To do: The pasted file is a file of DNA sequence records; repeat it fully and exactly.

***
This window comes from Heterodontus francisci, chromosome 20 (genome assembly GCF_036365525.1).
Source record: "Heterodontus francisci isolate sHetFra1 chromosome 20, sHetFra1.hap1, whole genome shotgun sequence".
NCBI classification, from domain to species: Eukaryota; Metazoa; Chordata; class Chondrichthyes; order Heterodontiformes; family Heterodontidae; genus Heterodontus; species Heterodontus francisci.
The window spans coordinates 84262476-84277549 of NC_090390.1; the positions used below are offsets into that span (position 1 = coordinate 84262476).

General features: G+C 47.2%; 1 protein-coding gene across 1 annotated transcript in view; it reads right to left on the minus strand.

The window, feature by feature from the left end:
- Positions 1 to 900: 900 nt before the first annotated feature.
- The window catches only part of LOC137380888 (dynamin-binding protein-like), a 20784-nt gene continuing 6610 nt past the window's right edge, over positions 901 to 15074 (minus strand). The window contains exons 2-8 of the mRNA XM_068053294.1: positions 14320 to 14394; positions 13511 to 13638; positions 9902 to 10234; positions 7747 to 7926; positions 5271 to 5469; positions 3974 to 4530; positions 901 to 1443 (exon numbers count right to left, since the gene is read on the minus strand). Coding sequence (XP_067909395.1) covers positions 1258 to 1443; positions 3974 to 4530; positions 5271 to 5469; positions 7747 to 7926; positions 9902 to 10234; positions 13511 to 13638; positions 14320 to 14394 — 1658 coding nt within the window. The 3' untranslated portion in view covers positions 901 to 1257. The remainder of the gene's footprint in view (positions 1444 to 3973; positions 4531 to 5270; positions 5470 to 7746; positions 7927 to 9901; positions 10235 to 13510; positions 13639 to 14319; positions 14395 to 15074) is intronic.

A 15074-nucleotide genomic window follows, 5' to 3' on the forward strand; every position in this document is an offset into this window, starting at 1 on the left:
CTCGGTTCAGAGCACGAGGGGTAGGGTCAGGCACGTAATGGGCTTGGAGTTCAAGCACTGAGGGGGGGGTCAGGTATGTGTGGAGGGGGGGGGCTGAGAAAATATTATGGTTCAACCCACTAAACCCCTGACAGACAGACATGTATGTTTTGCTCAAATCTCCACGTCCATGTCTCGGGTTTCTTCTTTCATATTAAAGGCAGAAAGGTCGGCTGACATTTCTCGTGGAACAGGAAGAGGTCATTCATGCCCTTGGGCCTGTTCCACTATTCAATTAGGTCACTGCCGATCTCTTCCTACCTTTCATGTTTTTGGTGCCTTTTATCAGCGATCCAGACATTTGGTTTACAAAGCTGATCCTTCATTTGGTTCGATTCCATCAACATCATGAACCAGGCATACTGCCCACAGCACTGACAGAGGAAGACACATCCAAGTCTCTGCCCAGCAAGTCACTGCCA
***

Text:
This window comes from Heterodontus francisci, chromosome 20 (genome assembly GCF_036365525.1).
Source record: "Heterodontus francisci isolate sHetFra1 chromosome 20, sHetFra1.hap1, whole genome shotgun sequence".
NCBI classification, from domain to species: Eukaryota; Metazoa; Chordata; class Chondrichthyes; order Heterodontiformes; family Heterodontidae; genus Heterodontus; species Heterodontus francisci.
The window spans coordinates 84262476-84277549 of NC_090390.1; the positions used below are offsets into that span (position 1 = coordinate 84262476).

General features: G+C 47.2%; 1 protein-coding gene across 1 annotated transcript in view; it reads right to left on the minus strand.

The window, feature by feature from the left end:
- Positions 1 to 900: 900 nt before the first annotated feature.
- The window catches only part of LOC137380888 (dynamin-binding protein-like), a 20784-nt gene continuing 6610 nt past the window's right edge, over positions 901 to 15074 (minus strand). The window contains exons 2-8 of the mRNA XM_068053294.1: positions 14320 to 14394; positions 13511 to 13638; positions 9902 to 10234; positions 7747 to 7926; positions 5271 to 5469; positions 3974 to 4530; positions 901 to 1443 (exon numbers count right to left, since the gene is read on the minus strand). Coding sequence (XP_067909395.1) covers positions 1258 to 1443; positions 3974 to 4530; positions 5271 to 5469; positions 7747 to 7926; positions 9902 to 10234; positions 13511 to 13638; positions 14320 to 14394 — 1658 coding nt within the window. The 3' untranslated portion in view covers positions 901 to 1257. The remainder of the gene's footprint in view (positions 1444 to 3973; positions 4531 to 5270; positions 5470 to 7746; positions 7927 to 9901; positions 10235 to 13510; positions 13639 to 14319; positions 14395 to 15074) is intronic.

A 15074-nucleotide genomic window follows, 5' to 3' on the forward strand; every position in this document is an offset into this window, starting at 1 on the left:
CTCGGTTCAGAGCACGAGGGGTAGGGTCAGGCACGTAATGGGCTTGGAGTTCAAGCACTGAGGGGGGGGTCAGGTATGTGTGGAGGGGGGGGGCTGAGAAAATATTATGGTTCAACCCACTAAACCCCTGACAGACAGACATGTATGTTTTGCTCAAATCTCCACGTCCATGTCTCGGGTTTCTTCTTTCATATTAAAGGCAGAAAGGTCGGCTGACATTTCTCGTGGAACAGGAAGAGGTCATTCATGCCCTTGGGCCTGTTCCACTATTCAATTAGGTCACTGCCGATCTCTTCCTACCTTTCATGTTTTTGGTGCCTTTTATCAGCGATCCAGACATTTGGTTTACAAAGCTGATCCTTCATTTGGTTCGATTCCATCAACATCATGAACCAGGCATACTGCCCACAGCACTGACAGAGGAAGACACATCCAAGTCTCTGCCCAGCAAGTCACTGCCA